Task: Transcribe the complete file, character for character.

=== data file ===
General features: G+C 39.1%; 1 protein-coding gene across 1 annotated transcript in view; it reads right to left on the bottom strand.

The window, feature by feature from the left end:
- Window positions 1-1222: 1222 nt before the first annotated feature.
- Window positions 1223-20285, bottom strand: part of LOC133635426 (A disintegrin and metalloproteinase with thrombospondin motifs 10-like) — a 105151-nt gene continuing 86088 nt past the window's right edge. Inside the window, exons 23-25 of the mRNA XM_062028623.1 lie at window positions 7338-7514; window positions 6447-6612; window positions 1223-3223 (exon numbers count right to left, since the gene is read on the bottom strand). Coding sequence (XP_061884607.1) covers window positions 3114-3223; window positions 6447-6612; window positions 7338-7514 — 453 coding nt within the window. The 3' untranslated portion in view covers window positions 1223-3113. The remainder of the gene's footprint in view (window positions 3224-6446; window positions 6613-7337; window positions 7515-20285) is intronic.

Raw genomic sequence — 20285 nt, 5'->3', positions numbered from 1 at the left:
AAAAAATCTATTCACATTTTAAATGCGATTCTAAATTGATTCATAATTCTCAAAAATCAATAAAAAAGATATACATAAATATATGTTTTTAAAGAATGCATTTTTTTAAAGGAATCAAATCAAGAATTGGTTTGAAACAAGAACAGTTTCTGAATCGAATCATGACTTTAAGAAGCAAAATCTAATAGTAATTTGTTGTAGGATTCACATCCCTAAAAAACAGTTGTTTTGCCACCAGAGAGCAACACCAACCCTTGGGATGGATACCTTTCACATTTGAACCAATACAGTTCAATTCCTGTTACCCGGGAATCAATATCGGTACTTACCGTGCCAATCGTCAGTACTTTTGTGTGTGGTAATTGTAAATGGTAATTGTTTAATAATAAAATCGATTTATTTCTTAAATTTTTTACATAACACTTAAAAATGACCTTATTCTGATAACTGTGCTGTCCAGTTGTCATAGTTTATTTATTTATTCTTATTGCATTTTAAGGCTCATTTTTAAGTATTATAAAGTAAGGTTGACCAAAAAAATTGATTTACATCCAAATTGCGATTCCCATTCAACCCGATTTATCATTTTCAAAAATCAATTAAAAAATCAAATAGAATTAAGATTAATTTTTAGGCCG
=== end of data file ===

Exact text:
General features: G+C 39.1%; 1 protein-coding gene across 1 annotated transcript in view; it reads right to left on the bottom strand.

The window, feature by feature from the left end:
- Window positions 1-1222: 1222 nt before the first annotated feature.
- Window positions 1223-20285, bottom strand: part of LOC133635426 (A disintegrin and metalloproteinase with thrombospondin motifs 10-like) — a 105151-nt gene continuing 86088 nt past the window's right edge. Inside the window, exons 23-25 of the mRNA XM_062028623.1 lie at window positions 7338-7514; window positions 6447-6612; window positions 1223-3223 (exon numbers count right to left, since the gene is read on the bottom strand). Coding sequence (XP_061884607.1) covers window positions 3114-3223; window positions 6447-6612; window positions 7338-7514 — 453 coding nt within the window. The 3' untranslated portion in view covers window positions 1223-3113. The remainder of the gene's footprint in view (window positions 3224-6446; window positions 6613-7337; window positions 7515-20285) is intronic.

Raw genomic sequence — 20285 nt, 5'->3', positions numbered from 1 at the left:
AAAAAATCTATTCACATTTTAAATGCGATTCTAAATTGATTCATAATTCTCAAAAATCAATAAAAAAGATATACATAAATATATGTTTTTAAAGAATGCATTTTTTTAAAGGAATCAAATCAAGAATTGGTTTGAAACAAGAACAGTTTCTGAATCGAATCATGACTTTAAGAAGCAAAATCTAATAGTAATTTGTTGTAGGATTCACATCCCTAAAAAACAGTTGTTTTGCCACCAGAGAGCAACACCAACCCTTGGGATGGATACCTTTCACATTTGAACCAATACAGTTCAATTCCTGTTACCCGGGAATCAATATCGGTACTTACCGTGCCAATCGTCAGTACTTTTGTGTGTGGTAATTGTAAATGGTAATTGTTTAATAATAAAATCGATTTATTTCTTAAATTTTTTACATAACACTTAAAAATGACCTTATTCTGATAACTGTGCTGTCCAGTTGTCATAGTTTATTTATTTATTCTTATTGCATTTTAAGGCTCATTTTTAAGTATTATAAAGTAAGGTTGACCAAAAAAATTGATTTACATCCAAATTGCGATTCCCATTCAACCCGATTTATCATTTTCAAAAATCAATTAAAAAATCAAATAGAATTAAGATTAATTTTTAGGCCG